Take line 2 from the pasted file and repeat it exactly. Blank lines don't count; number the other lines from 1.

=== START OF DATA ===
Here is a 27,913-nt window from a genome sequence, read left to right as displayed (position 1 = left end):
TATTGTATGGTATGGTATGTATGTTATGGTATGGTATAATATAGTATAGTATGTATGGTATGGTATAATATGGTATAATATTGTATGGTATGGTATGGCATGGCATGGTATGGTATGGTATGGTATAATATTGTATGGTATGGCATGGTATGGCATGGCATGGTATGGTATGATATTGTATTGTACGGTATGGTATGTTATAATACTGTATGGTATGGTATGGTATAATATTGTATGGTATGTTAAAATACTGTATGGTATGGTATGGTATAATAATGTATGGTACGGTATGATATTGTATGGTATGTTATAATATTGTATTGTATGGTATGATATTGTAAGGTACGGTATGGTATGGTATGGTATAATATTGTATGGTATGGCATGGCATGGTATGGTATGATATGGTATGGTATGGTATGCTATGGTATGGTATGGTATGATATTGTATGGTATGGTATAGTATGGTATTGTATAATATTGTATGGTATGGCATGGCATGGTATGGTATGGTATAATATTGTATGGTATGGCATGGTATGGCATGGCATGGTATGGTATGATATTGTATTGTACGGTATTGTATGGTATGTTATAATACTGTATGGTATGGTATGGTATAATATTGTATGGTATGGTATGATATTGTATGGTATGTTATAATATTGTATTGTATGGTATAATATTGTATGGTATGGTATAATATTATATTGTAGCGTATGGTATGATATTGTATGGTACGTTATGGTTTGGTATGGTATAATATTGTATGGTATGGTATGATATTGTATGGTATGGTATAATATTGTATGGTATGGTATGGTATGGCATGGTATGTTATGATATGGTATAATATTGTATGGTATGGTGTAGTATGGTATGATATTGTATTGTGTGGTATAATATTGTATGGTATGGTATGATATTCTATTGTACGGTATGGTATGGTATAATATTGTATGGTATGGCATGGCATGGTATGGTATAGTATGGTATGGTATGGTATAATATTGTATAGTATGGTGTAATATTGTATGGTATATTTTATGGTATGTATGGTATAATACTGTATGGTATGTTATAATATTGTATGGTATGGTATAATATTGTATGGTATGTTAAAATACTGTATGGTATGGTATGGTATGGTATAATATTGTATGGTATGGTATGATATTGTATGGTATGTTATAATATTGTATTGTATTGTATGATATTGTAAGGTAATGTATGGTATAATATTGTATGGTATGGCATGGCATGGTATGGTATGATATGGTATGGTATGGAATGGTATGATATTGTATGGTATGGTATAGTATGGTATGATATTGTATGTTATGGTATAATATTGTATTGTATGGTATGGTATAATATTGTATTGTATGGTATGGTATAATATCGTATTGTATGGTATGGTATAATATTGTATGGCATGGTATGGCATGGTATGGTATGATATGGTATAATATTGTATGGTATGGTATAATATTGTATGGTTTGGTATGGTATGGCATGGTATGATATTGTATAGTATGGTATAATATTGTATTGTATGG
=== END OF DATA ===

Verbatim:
TATTGTATGGTATGGTATGTATGTTATGGTATGGTATAATATAGTATAGTATGTATGGTATGGTATAATATGGTATAATATTGTATGGTATGGTATGGCATGGCATGGTATGGTATGGTATGGTATAATATTGTATGGTATGGCATGGTATGGCATGGCATGGTATGGTATGATATTGTATTGTACGGTATGGTATGTTATAATACTGTATGGTATGGTATGGTATAATATTGTATGGTATGTTAAAATACTGTATGGTATGGTATGGTATAATAATGTATGGTACGGTATGATATTGTATGGTATGTTATAATATTGTATTGTATGGTATGATATTGTAAGGTACGGTATGGTATGGTATGGTATAATATTGTATGGTATGGCATGGCATGGTATGGTATGATATGGTATGGTATGGTATGCTATGGTATGGTATGGTATGATATTGTATGGTATGGTATAGTATGGTATTGTATAATATTGTATGGTATGGCATGGCATGGTATGGTATGGTATAATATTGTATGGTATGGCATGGTATGGCATGGCATGGTATGGTATGATATTGTATTGTACGGTATTGTATGGTATGTTATAATACTGTATGGTATGGTATGGTATAATATTGTATGGTATGGTATGATATTGTATGGTATGTTATAATATTGTATTGTATGGTATAATATTGTATGGTATGGTATAATATTATATTGTAGCGTATGGTATGATATTGTATGGTACGTTATGGTTTGGTATGGTATAATATTGTATGGTATGGTATGATATTGTATGGTATGGTATAATATTGTATGGTATGGTATGGTATGGCATGGTATGTTATGATATGGTATAATATTGTATGGTATGGTGTAGTATGGTATGATATTGTATTGTGTGGTATAATATTGTATGGTATGGTATGATATTCTATTGTACGGTATGGTATGGTATAATATTGTATGGTATGGCATGGCATGGTATGGTATAGTATGGTATGGTATGGTATAATATTGTATAGTATGGTGTAATATTGTATGGTATATTTTATGGTATGTATGGTATAATACTGTATGGTATGTTATAATATTGTATGGTATGGTATAATATTGTATGGTATGTTAAAATACTGTATGGTATGGTATGGTATGGTATAATATTGTATGGTATGGTATGATATTGTATGGTATGTTATAATATTGTATTGTATTGTATGATATTGTAAGGTAATGTATGGTATAATATTGTATGGTATGGCATGGCATGGTATGGTATGATATGGTATGGTATGGAATGGTATGATATTGTATGGTATGGTATAGTATGGTATGATATTGTATGTTATGGTATAATATTGTATTGTATGGTATGGTATAATATTGTATTGTATGGTATGGTATAATATCGTATTGTATGGTATGGTATAATATTGTATGGCATGGTATGGCATGGTATGGTATGATATGGTATAATATTGTATGGTATGGTATAATATTGTATGGTTTGGTATGGTATGGCATGGTATGATATTGTATAGTATGGTATAATATTGTATTGTATGG